General News · 14th October 2017
EMERGENCY POWER PROJECT and “GREENING” OUR COMMUNITY CENTER
The SCCA Board is pleased to inform the community that our Emergency Power project is complete.
At the request of Regional Director Noba Anderson and the Gas Tax Advisory Committee, the SCCA was able to achieve cost savings and efficiencies in the kitchen renovation budget to help fund our Emergency Power Project.
The days of closing the Hall due to power cuts are now over. Over the years we've had power failures and cancelled our Community Christmas Dinners, or lost Market Days and other community events.
We have a new 35kw generator, to supply all of the lights in the building, the well pump, water system, fire alarms and septic, plus the full kitchen, including the exhaust system, hot water and refrigeration.
The Hall has been extensively rewired and upgraded for the transfer panels to the generator and for the new kitchen appliances.
All of the lighting in the building has been replaced with new LED fixtures, or LED bulbs. This will reduce our Hydro costs and carbon footprint, in addition to reducing the load requirements of the generator.
All of our refrigeration is new, Energy Star rated, and efficient to modern standards.
The new stove, ovens and grill are powered by propane, which supplies more BTU's, cooking ease, and lower operating costs than commercial grade electrical ranges.
Mansons Hall Community Center now has the capacity to cook and cater up to 175 people, host community events, private functions and the Friday Market, rain or shine, during power interruptions and winter storms.
A big thank-you to Mel Dery from Quadra Electric, for installing the new electrical system and rewiring the Hall, and to Jean Fontaine and the crew at Blue Moon Woodworks.
The SCCA would like to thank our Regional Director Noba Anderson, the Cortes Island Gas Tax Committee, plus the Strathcona Regional District’s board and staff for their funding support of this Emergency Power Project via a Community Works Grant.
Comment by Julian on 19th October 2017
Thank you to Romina for explaining the financial and social impact of power outages, and recognizing the positive value of our new emergency power system to the community.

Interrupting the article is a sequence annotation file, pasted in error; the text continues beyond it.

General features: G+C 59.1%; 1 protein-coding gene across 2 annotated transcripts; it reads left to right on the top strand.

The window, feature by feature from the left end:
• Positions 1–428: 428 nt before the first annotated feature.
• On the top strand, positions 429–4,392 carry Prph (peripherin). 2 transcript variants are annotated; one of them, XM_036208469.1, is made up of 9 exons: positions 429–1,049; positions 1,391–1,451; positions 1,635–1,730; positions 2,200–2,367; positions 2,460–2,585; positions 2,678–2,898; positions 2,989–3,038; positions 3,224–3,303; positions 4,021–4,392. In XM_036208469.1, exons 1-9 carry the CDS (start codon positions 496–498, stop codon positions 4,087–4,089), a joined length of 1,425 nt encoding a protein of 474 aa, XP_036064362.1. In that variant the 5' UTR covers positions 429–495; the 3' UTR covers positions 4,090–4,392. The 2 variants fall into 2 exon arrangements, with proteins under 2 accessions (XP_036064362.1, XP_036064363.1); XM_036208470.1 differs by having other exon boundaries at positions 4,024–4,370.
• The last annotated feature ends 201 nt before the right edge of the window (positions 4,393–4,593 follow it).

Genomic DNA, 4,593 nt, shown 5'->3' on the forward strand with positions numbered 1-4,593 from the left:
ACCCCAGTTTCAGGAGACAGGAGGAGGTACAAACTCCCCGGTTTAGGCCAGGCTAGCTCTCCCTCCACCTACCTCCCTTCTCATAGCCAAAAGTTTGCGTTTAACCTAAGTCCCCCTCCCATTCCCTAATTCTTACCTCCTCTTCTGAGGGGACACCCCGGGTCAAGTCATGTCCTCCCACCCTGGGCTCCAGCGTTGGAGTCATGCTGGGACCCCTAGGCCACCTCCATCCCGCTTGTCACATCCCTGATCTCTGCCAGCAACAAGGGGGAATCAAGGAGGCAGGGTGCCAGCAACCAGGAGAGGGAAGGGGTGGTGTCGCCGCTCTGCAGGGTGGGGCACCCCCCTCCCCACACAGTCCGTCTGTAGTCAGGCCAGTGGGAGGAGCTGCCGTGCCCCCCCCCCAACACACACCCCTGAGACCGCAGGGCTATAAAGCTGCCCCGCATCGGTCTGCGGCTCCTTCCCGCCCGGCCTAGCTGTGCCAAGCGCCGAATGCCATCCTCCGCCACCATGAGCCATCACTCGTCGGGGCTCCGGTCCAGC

The system was paid for via grants and donations, at no cost to taxpayers.
Capital improvements to the community center have all been paid thru grants and donations, and we will continue to fundraise to improve our facilities.
The Service Tax funding requested by the SCCA is specifically for Core Costs, and are detailed at length in this section.
To answer the question "and this is the kind of stuff the hall tax is for", the answer is "No".
Impacts of Power Loss - Why I'm Grateful
Comment by Romina on 15th October 2017
When work, energy and money are put into an event and it has to be cancelled all of the sudden due to a power outage, that’s a financial loss not only for the hall but also for all that people related in coordinating that event. Booking a hall without back-up power on Cortes is a risky endeavor. If you have to spring time and cost to bring a performer or band to the island, no power is a real problem. If you rely on market sales to supplement your income, it’s more than just an inconvenience if the market can not run on its only day. If you have spent months coordinating an event, speaker or diner and it cannot go forward because a tree fell on a wire, that has a real impact on people’s pocket books all round not just morale. It is peace of mind to know time and money sunk into planned bookings will not be at risk for sake of power loss. In addition to that security having an emergency generator in the community is a real smart investment to the over all island emergency preparedness. We have witnessed many recent disasters throughout the world due to extreme weather, and now knowing Cortes has such a resource, which may be able to provide warmth or a warm meal to vulnerable residents at such times, is something I feel grateful for.
And this is the kind of stuff the hall tax is for ?
Comment by Walker Evans on 14th October 2017
It's nice to have a generator to be sure. But seriously, does the hall really need a generator with associated costs like regular maintenance, housing it, electrician's costs and gas ? You live on an island. Can you not do without the use of the hall for a single day ? During power outages most of us are sticking close to home putting wood in our airtight stoves and keeping the candles lit.
One more reason why I'm strongly against the hall tax. No accountability.